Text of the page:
A new paper "The evolving paleobathymetry of the circum‐Antarctic Southern Ocean since 34 Ma – a key to understanding past cryosphere‐ocean developments" has been published in Geochemistry, Geophysics, Geosystems. The project contributes to the SCAR's Scientific Research Programme Past Antarctic Ice Sheet Dynamics (PAIS).
The Southern Ocean is the only ocean, which connects all three major world’s oceans and therefore plays a vital role in our planet’s oceanographic and atmospheric systems. The new paper reconstructs the changing depth and geometry of the Southern Ocean seafloor since the establishment of a major ice sheet in Antarctica (34 Ma). It also provide an inventory of ice-sheet eroded sediments deposited in the Southern Ocean, which has previously been highly underestimated. This ocean-wide study shows the development of the Southern Ocean from individual, separated basins into the home of the strong Circumpolar current system, by the deepening of the land bridges between Antarctica and Australia and Antarctica and South America. The sediments deposited in the Southern Ocean, especially along the Antarctic margin, illustrate the growth and retreat of the Antarctic ice sheets showing two distinct pulses of enhanced sedimentation at the first continental-scale glaciation of Antarctica (34 Ma) and after the warm phase of the Miocene Climatic Optimum. On a local and regional scale, the authors trace the amount of erosion provided by glacier systems along the Antarctic coast.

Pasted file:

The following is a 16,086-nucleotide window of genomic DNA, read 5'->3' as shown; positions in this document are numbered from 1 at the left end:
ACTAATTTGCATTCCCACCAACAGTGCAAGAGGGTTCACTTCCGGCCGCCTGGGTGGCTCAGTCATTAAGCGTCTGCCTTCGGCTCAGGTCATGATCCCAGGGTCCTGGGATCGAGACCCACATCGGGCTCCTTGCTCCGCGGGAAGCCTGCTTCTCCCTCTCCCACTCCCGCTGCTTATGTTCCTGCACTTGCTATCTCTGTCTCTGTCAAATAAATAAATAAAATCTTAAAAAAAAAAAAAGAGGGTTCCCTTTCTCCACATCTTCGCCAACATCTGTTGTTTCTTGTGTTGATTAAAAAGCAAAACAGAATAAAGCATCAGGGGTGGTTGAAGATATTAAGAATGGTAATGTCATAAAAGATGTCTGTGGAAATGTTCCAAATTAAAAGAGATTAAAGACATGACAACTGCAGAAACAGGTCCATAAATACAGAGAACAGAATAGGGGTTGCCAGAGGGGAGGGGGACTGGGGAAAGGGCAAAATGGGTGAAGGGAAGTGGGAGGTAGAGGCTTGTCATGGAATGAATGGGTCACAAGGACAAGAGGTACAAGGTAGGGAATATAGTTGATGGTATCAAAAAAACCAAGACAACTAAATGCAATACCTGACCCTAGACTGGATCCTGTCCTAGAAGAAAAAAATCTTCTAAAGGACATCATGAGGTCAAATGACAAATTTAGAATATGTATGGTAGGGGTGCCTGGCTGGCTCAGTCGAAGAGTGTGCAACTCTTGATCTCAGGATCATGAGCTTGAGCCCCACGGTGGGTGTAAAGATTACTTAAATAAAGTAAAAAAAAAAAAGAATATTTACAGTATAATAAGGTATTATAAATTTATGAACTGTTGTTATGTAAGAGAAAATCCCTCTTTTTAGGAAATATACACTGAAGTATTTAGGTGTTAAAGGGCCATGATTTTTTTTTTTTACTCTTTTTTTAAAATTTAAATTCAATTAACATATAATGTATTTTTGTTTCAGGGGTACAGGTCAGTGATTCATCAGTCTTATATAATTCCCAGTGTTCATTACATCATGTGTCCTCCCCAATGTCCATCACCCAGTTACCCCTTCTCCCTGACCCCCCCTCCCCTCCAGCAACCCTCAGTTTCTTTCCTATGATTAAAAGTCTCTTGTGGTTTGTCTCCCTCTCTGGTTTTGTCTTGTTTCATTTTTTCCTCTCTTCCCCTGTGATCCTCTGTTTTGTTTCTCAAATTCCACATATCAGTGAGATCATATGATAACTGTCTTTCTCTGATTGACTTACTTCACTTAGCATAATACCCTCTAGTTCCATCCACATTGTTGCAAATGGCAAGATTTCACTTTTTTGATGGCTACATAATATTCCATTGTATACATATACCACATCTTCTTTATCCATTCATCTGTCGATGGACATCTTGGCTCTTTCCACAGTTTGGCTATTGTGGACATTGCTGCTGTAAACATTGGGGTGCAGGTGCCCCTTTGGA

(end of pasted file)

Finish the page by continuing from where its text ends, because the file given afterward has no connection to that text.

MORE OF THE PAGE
The presented suite of seafloor grids as well as sediment isopach grids have been made available to the geoscientific community on the PANGAEA database and are an important additional input parameter for paleo-models.
You can read the full paper here.
Reference: K. Hochmuth, K. Gohl, G. Leitchenkov, I. Sauermilch , J. M. Whittaker , G. Uenzelmann‐Neben , B. Davy and L. De Santis (2020). The evolving paleobathymetry of the circum‐Antarctic Southern Ocean since 34 Ma – a key to understanding past cryosphere‐ocean developments. Geochemistry, Geophysics, Geosystems, e2020GC009122. https://doi.org/10.1029/2020GC009122